FinanceRegs.com » 3 dumb moves that lead to payment fraud

3 dumb moves that lead to payment fraud

April 30, 2008 by Carol Katarsky
Posted in: Best practices, Fraud prevention, Internal controls, Special report

Best Practices for Controls and Procedures

It may be the thought that’s most likely to keep you up at night: Are we vulnerable to payment fraud?

The answer is: Probably — if you aren’t making use of the powerful resources at your disposal.

Just a few key steps can help you rebuff attempted fraud — and if an attempt does actually succeed, they can help you quickly identify and resolve the problem.

Don’t assume you’re immune. According to a recent study by the Association for Financial Professionals (AFP), 58% of companies with revenues under $1 billion were victims of payment fraud in ’07. That number ballooned to 80% for companies making more than $1 billion.

Although most of the attempts were prevented, those that did squeak through were costly. The median loss was $13,900.

So what can you do to make sure your company doesn’t wind up as a target? One of the best ways is to reduce your reliance on paper checks: 94% of the fraud attempts were focused on checks. Even if you can’t — or won’t — get rid of paper checks completely, you should consider moving at least some payments to electronic methods such as:

  • Wire transfers (only 3% of companies reported fraud attempts)
  • ACH credits (4%)
  • Corporate cards (13%), and
  • ACH debits (26%).

A few tweaks to your internal procedures can also go a long way to prevent fraud from striking your company. Important steps like separating key duties (such as payment entry and payment approval) or deleting former employees’ account access are easily overlooked when things get busy.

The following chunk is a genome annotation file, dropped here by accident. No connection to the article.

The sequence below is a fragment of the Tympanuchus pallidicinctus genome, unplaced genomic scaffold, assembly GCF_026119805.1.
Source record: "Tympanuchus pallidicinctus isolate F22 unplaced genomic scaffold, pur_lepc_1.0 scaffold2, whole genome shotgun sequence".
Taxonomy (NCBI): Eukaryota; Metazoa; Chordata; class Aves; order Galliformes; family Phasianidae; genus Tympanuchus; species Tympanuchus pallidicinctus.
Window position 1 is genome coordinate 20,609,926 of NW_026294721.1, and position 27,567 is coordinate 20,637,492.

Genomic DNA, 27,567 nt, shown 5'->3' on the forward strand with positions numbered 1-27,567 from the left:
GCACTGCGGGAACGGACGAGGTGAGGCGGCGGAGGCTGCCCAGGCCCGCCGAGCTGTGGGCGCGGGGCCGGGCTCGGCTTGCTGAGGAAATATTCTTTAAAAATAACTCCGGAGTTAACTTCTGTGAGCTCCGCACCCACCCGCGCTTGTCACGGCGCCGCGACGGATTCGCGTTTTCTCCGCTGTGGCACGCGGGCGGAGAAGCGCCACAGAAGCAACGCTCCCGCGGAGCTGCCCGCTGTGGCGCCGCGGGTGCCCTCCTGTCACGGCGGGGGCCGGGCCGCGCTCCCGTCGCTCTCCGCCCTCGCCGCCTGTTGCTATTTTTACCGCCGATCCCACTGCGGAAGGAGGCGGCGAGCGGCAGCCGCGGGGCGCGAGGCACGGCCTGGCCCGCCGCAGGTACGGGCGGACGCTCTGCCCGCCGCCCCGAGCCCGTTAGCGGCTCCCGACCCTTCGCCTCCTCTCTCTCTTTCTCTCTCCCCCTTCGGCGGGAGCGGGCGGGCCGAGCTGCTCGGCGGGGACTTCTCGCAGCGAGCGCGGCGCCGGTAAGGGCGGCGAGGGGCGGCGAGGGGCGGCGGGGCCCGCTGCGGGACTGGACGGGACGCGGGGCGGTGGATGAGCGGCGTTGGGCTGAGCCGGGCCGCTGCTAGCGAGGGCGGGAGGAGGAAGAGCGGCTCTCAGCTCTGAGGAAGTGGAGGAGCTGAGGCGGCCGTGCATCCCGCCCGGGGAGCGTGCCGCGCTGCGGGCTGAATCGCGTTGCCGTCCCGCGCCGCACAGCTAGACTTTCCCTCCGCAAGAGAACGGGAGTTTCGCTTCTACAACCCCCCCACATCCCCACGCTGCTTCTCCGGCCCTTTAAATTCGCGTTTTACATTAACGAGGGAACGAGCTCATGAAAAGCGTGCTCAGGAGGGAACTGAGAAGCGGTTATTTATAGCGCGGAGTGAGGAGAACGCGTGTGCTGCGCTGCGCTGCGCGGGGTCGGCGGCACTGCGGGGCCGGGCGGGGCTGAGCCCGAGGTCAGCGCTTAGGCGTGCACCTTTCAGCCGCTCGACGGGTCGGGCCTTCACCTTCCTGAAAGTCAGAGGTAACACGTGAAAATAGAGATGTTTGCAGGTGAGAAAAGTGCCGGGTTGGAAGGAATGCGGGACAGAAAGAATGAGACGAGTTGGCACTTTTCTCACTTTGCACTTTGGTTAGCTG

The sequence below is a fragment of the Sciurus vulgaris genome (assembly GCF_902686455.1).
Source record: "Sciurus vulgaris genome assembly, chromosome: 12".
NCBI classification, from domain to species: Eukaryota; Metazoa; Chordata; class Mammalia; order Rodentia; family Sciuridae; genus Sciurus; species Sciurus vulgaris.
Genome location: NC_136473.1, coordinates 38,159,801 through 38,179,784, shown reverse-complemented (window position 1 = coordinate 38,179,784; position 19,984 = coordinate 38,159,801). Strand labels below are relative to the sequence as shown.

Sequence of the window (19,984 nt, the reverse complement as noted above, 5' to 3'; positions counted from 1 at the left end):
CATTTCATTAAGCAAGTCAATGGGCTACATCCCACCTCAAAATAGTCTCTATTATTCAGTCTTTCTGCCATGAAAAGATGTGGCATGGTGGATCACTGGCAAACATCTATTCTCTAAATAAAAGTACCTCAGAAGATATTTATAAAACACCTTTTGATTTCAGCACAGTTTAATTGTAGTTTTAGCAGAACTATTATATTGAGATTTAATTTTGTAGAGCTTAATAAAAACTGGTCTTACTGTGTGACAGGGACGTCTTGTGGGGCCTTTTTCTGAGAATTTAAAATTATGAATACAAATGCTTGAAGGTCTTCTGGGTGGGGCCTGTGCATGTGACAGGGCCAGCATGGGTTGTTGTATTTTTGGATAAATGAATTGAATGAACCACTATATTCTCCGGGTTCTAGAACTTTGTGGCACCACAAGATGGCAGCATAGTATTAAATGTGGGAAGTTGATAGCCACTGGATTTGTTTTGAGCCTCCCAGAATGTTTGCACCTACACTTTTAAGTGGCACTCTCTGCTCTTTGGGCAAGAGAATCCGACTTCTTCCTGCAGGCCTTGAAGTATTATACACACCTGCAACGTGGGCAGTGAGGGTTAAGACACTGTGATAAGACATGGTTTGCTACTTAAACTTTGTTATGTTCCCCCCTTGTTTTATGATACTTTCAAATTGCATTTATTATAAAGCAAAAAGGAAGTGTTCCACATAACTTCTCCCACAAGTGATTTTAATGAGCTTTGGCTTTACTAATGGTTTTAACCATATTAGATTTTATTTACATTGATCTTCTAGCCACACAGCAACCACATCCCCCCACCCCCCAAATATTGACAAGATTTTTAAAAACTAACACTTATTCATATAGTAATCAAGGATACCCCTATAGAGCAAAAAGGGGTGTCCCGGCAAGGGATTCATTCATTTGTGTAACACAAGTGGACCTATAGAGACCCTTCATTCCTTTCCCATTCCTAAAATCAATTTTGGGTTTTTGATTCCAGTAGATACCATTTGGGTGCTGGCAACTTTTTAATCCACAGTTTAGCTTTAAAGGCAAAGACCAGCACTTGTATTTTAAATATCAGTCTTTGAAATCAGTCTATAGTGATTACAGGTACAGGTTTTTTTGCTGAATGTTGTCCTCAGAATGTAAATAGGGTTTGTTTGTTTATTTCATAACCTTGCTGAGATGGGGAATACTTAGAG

And don’t overlook the tools — many of them free or close to it — that your bank may offer. Extra layers of password protection and services such as Positive Pay (and its many permutations) give you additional safeguards. When the bank charges even a nominal fee for these services, it’s easy to dismiss them as just another gouge by the bank. But let’s face it — the bank doesn’t want to deal with fraud any more than you do. You might be surprised to see how willing banks are to negotiate lower fees for any services that offer extra security.

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3 Responses to “3 dumb moves that lead to payment fraud”

  1. Cara Lynn Says:

    Fair article, but I didn’t catch what the 3 dumb moves are. Can someone enlighten me?

  2. Lynne Scott Says:

    my best guess: relying on paper checks, not separating key duties, and not deleting former employees from access. The article seems to be mis-titled, and the advice has not held true in my experience. A boss’s wife, an attempted wire transfer and charges made with a fake company credit card have been the only payment fraud problems I have seen in 30 years of accounting dept experience for various companies.

  3. Learned a hard lesson Says:

    With the recent layoffs, it’s now more important than ever to re-evaluate all checks and balances currently in place. Especially in small businesses where individuals have both payable and receivable responsibilities. Thought we were covered, missed one thing, cost us money.


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